Ashlee Willis. The Word Changers. Conquest Publishers, 2014. ISBN-10: 0990397912. ISBN-13: 978-0990397915. See here to purchase the book.
The Word Changers is Christian fantasy for young adults. While I am not part of the book’s target audience, I enjoyed reading it.
The book is about Posy, a fifteen-year old from a dysfunctional family. She is pulled into a fantasy book about a land with a king, a queen, a prince, a princess, intelligent owls, centaurs, and mermaids. The reason that Posy was pulled into the book is so she can take the place of the Princess Evanthe, who ran away. Posy is now to act as Princess Evanthe.
The characters are fully aware that they are characters in a book that has readers. Whenever a reader opens the book, the characters are supposed to assume their roles and act according to the plot. (As one of the characters in the book says, you do not know what the book’s characters are doing when you are not reading it!) The problem is that the king and the queen have altered the plot in an attempt to attract more readers (or so people believe). In this new plot, the princess is sacrificed. And yet, death is not exactly permanent, for the princess comes back to life whenever a new reader reads the story.
The king and queen have usurped the role of the Author, who represents God. The characters wonder where the Author is, and if the Author even cares about the story anymore. Meanwhile, there is political turmoil. Creatures have been exiled from the kingdom, and the king is advised by owls who have their own interests at heart. In the midst of this situation, the cynical Prince Kyran and Posy venture out to find the missing Princess Evanthe.
The Word Changers has Christian symbolism. The Author represents God. The topic of free will vs. determinism looms large in the book. There is a purple mist, who is like a still, small voice, and who speaks to people (or creatures) when they are quiet and receptive to listening. Love and forgiveness are also significant themes, as is personal growth.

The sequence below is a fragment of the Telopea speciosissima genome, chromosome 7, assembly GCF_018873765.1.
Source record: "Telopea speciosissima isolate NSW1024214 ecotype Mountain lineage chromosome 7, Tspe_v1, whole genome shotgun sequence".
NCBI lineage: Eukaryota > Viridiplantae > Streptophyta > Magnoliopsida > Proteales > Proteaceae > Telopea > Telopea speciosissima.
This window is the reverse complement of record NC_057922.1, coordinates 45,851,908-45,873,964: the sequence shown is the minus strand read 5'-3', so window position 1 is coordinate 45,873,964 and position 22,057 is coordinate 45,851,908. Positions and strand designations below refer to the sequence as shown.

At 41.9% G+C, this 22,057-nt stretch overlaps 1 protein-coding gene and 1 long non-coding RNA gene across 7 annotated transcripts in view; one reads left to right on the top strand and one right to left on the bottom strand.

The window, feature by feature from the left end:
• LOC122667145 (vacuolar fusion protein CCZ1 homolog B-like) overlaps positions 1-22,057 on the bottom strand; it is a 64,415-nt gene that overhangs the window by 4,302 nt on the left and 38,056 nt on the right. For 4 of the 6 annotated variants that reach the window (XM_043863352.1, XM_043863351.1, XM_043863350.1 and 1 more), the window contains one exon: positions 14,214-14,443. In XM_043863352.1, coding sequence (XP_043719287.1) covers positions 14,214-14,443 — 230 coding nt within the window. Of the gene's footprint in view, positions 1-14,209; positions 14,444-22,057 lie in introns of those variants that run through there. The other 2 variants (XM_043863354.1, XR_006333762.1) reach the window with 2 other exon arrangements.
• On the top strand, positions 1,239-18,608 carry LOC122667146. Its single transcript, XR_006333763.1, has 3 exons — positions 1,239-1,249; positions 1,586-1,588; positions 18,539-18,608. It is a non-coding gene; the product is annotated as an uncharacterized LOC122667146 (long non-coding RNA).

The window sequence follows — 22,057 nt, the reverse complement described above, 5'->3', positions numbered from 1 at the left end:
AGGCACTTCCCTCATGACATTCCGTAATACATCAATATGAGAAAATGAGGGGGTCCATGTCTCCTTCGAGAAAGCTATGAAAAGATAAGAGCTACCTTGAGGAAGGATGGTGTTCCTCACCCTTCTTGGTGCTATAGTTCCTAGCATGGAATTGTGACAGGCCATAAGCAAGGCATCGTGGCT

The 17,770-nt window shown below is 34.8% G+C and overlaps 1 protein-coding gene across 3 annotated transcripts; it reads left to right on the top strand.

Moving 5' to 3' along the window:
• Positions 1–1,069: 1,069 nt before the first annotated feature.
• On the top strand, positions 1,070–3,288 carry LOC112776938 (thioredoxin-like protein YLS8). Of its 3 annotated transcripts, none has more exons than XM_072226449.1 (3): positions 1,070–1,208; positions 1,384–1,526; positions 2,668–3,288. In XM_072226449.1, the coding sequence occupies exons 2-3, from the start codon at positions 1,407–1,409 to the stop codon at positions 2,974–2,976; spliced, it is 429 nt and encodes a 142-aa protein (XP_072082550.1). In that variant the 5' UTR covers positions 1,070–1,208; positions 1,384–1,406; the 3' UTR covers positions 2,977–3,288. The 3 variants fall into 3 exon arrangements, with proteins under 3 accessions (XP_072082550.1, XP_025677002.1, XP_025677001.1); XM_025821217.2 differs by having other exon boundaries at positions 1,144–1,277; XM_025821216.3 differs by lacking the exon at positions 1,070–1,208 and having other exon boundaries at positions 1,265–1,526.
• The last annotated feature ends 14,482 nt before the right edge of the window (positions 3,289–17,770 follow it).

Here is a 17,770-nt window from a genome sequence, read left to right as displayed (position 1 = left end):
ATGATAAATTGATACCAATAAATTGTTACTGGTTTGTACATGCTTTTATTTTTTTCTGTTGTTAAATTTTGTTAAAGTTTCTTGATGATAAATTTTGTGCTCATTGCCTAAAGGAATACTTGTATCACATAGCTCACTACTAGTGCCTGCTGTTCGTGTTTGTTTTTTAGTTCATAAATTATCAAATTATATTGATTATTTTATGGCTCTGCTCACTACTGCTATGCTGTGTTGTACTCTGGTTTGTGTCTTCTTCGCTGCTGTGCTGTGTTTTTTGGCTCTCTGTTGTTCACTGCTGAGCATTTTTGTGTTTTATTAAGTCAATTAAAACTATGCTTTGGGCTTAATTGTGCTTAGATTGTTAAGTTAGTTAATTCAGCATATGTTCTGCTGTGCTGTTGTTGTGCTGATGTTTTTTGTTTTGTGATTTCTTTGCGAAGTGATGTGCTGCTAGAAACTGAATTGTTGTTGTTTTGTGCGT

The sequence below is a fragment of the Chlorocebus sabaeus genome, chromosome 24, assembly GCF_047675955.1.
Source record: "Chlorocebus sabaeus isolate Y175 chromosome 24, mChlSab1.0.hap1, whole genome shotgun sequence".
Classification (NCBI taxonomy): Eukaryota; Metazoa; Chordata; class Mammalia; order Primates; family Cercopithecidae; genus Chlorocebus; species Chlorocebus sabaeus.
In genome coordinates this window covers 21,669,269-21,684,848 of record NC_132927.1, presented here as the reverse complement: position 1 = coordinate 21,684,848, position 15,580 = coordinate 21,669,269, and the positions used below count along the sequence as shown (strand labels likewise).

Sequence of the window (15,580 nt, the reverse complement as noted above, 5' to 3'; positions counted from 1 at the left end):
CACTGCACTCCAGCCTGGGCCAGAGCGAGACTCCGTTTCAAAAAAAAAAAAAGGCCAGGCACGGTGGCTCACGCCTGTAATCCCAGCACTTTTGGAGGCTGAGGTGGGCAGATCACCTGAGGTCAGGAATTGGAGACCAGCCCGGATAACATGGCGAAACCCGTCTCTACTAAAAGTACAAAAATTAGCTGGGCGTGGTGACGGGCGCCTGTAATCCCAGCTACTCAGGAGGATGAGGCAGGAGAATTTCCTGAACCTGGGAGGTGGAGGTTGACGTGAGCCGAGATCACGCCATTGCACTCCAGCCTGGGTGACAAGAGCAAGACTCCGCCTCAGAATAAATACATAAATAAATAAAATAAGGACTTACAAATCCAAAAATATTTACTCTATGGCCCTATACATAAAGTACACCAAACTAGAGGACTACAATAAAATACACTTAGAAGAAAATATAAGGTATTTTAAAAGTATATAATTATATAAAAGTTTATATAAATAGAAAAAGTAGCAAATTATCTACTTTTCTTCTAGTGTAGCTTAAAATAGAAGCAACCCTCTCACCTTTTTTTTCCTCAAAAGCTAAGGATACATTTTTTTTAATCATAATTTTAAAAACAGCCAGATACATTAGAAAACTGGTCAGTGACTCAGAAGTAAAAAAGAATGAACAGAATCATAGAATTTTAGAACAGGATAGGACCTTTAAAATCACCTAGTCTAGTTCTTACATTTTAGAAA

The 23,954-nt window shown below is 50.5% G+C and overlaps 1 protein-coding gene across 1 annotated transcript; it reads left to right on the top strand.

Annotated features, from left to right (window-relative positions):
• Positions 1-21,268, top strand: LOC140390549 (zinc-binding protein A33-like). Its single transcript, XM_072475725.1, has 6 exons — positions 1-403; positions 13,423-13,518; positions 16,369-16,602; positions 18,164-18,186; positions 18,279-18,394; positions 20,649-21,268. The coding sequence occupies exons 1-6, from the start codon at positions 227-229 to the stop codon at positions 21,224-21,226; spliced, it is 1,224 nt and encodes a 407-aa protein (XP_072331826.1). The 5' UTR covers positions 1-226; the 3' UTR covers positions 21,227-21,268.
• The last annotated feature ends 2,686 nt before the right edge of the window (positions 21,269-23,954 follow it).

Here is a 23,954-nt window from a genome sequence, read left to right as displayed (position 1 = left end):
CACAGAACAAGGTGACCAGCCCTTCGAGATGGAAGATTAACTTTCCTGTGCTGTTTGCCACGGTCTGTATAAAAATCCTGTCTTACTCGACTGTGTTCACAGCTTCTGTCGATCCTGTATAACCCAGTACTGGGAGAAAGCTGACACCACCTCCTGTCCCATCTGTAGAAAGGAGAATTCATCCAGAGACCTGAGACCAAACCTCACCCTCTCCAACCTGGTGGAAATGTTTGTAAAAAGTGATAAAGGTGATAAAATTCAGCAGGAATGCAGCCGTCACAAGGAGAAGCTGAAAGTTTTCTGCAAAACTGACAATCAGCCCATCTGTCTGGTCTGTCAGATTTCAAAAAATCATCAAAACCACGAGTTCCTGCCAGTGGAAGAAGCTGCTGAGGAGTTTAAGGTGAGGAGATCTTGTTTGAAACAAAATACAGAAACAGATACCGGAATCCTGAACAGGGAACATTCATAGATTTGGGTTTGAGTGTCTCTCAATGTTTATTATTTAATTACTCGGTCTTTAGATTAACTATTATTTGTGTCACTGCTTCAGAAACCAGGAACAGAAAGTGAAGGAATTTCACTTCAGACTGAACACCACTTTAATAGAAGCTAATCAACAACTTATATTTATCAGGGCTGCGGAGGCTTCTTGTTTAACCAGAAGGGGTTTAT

The Word Changers does not tell readers everything. We are given glimpses into how the king and queen became the villains that they are, but not the full story. Overall, this did not detract from the book. There was one place, however, where I was intrigued and wished that the book would elaborate. The king and the queen are talking, and there seems to be a mutual assumption that sacrificing one of the characters actually accords with ancient written law (page 294). This would make sense, from a Christian perspective, since Christianity emphasizes the sacrifice of Jesus. The king and the queen were not just sacrificing a character to draw more readers, as some of the other characters believed, but they were somehow perverting the truth. Part of me wishes that The Word Changers expanded on this; another part of me actually likes how The Word Changers handled it, since it preserves a sense of mystery—-it communicates that there are more layers to the story than meets the eye.
The Word Changers is engaging and inspiring, and it also has a sweet ending. I recommend it to lovers of fantasy, especially those who enjoy fantasy that has Christian symbolism and lessons.
I received a complimentary copy of this book (as an e-book) from BookCrash, in exchange for an honest review.